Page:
Big guns busted out for Capitol event
CHARLESTON, W.Va. -- Seconds after Gov. Earl Ray Tomblin pledged to faithfully discharge his duties as governor, members of the West Virginia National Guards' 201st Field Artillery Regiment started discharging rounds from some very big guns.
The Fairmont-based group, the only field artillery unit in the state, fired off 17 blank rounds from their "pack Howitzers" on Monday afternoon. Smoke from the three guns wafted over the Capitol lawn and onto Kanawha Boulevard, which had been shut down early Monday in preparation for the inauguration.
The shots came in quick succession, with about four seconds between each round. A loud echo came a split-second after each blast, the sound traveling across the Kanawha River and through Kanawha City before bouncing off the mountainside behind it.
The salute is an important, if noisy, part of each governor's inaugural ceremony. Members of the 201st arrived in Charleston on Sunday to make sure everything went according to plan.
Sgt. Scott Derring, 28, of Elkins, said the troops practiced with the cannons for a few hours, firing a few rounds and loading and unloading the guns. He said the ceremony eventually becomes second nature.
It takes 11 guardsmen to complete the salute, three on each gun, plus a sergeant to call "fire" and a lieutenant to oversee the operation. Each team has about eight seconds to reload before firing again.
Derring said the "No. 1 man" on each team loads the round and, after the shot is fired, throws the spent shell away from the gun. The second member of the team doesn't have a title, but his sole job is to pull the lanyard attached to the cannon's trigger, firing the shot.
The third member of the team is the "crew chief" and is there to ensure the safety of the other team members. That's what Derring does. He opens the gun between each round, making sure the shell fired and was ejected. If the gun misfires, he hollers at his teammates to let them know.
"It's all muscle memory. Once you get in the flow, you won't even know it happened," he said. "We'll fire, count to four, the next one will fire, wait four seconds and the next one will fire."
Derring said the 75 mm guns are mostly used for ceremonial purposes and look like toy pistols compared to the 155 mm cannons and the 105-pound shells the guardsmen usually fire.
Not that today's wars have much use for those big guns. The heavy artillery was best used when warfare involved an opposing army and a front line.
Derring has been deployed twice in his 12 years in the Guard, once to Iraq in 2004 and again to Kuwait in 2010. The first time, his unit provided security for convoys. The second time, members were tasked with providing emergency security services, like military police without the authority to arrest people.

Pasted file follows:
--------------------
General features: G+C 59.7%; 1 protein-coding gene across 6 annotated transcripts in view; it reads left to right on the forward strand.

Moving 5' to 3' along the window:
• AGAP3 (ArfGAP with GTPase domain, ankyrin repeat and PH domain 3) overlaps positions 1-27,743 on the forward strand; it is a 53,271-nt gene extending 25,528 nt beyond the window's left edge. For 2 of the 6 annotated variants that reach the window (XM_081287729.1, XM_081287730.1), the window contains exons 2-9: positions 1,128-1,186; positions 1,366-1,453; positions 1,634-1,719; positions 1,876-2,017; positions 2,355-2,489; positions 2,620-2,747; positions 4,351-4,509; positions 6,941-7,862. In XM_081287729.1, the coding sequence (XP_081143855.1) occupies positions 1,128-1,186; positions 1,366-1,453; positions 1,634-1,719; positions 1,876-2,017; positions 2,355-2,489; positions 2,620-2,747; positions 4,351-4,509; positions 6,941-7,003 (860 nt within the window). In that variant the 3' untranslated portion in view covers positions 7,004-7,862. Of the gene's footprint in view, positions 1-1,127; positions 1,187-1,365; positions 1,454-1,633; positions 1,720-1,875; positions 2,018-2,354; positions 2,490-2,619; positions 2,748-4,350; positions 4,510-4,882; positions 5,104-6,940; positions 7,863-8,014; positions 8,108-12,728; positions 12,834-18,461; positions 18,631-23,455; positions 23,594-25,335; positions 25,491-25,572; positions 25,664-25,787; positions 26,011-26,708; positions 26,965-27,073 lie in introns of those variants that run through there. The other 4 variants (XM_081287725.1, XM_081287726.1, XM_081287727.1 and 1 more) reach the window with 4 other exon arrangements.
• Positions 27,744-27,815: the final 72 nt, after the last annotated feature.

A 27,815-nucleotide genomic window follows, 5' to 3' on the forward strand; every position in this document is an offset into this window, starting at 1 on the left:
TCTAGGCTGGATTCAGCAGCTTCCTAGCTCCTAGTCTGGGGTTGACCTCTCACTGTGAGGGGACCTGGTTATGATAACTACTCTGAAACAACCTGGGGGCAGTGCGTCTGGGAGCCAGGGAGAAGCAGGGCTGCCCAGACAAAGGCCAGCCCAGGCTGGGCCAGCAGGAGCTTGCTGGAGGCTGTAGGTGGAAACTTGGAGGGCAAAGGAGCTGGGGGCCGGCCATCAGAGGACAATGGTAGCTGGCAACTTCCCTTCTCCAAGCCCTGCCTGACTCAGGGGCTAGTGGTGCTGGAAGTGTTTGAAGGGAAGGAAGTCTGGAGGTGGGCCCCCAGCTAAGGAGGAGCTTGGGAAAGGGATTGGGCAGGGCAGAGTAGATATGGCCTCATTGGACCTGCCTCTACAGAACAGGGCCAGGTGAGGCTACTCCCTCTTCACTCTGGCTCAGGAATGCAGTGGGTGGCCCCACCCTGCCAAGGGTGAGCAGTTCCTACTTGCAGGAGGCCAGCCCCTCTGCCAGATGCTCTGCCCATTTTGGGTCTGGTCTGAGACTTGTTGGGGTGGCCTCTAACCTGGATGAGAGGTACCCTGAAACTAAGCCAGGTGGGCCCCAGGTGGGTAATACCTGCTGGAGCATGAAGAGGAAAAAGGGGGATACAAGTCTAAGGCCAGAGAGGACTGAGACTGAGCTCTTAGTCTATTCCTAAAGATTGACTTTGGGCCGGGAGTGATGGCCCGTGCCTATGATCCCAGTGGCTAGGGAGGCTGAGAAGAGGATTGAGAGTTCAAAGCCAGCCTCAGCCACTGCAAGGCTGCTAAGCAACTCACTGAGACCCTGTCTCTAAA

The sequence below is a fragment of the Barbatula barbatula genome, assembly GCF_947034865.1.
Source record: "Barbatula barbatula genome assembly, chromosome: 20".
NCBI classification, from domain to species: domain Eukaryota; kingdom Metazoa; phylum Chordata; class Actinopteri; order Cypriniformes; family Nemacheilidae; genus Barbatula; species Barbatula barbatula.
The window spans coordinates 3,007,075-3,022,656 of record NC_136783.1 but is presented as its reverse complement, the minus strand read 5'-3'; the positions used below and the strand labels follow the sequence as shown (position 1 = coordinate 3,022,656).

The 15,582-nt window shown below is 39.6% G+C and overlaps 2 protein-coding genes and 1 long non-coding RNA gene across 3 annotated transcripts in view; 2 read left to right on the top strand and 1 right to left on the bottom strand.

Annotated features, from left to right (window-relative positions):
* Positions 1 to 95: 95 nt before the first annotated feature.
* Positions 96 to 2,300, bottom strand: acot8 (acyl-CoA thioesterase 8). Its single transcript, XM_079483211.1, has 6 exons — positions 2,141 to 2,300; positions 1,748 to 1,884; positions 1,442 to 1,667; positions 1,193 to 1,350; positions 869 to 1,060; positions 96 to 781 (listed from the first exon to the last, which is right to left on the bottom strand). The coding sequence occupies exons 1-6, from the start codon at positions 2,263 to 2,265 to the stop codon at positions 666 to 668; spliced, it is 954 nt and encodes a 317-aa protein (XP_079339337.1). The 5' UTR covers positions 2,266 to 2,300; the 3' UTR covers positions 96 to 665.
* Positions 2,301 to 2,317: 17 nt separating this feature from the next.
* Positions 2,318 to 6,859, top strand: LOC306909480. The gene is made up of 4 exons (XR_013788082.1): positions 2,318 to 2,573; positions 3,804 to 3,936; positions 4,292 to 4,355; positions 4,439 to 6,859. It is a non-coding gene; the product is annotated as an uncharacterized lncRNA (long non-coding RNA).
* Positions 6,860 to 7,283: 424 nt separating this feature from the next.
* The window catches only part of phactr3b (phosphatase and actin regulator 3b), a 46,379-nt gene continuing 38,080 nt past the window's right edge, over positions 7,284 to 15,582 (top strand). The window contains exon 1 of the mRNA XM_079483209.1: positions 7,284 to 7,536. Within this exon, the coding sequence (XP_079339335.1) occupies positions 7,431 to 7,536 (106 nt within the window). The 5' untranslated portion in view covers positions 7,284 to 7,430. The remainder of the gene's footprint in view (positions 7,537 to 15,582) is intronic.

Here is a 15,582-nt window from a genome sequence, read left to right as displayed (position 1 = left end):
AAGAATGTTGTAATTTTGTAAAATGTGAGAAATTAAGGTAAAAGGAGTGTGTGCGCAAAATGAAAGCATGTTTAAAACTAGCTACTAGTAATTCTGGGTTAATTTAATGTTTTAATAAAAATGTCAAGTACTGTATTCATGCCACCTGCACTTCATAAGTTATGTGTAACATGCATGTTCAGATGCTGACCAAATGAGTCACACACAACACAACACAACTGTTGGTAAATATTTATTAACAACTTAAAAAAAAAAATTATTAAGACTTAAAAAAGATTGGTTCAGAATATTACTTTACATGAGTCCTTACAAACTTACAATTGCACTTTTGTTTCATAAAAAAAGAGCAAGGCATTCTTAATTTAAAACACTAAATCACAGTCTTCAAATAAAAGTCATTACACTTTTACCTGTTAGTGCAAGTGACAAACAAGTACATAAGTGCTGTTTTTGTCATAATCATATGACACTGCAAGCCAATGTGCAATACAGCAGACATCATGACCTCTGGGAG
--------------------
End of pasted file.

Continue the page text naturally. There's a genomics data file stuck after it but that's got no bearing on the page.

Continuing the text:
But Derring said that's what he likes about the National Guard: The job is always changing.
"Being in the Guard, they teach you all kinds of stuff," he said.
Next week, his unit will head to some location near Washington, D.C. to prepare for President Barack Obama's inauguration ceremony. The unit has trained for the last year to prepare for the job, learning how to deal with chemical, biological and nuclear attacks.
"If something would happen, we'd get called out," Derring said.
After the last shot was fired Monday, members of the 201st wheeled their cannons to California Avenue, where their trucks and Humvees were waiting.
It was a chilly 40 degrees at Monday's inauguration, and breezes from the Kanawha River made it feel much colder.
Elected officials, their families and members of the public came bundled against the weather. U.S. District Judge Joseph R. "Joe Bob'' Goodwin donned a fedora, while Justice Robin Davis sported a large pink-and-black hat.
First Lady Joanne Tomblin appeared to wear a fur coat, though spokeswoman Amy Shuler-Goodwin assured the Daily Mail no animals were harmed in the production of the garment.
Many in the crowd huddled beneath special commemorative blankets donated by Charleston Area Medical Center.
The blue fleece blankets featured white embroidery reading "Inauguration of Earl Ray Tomblin the 35th Governor of West Virginia," along with the date and a CAMC logo.
Hospital spokesman Dale Witte said CAMC donated 300 of the blankets for the event and has provided blankets for the last three inaugurations.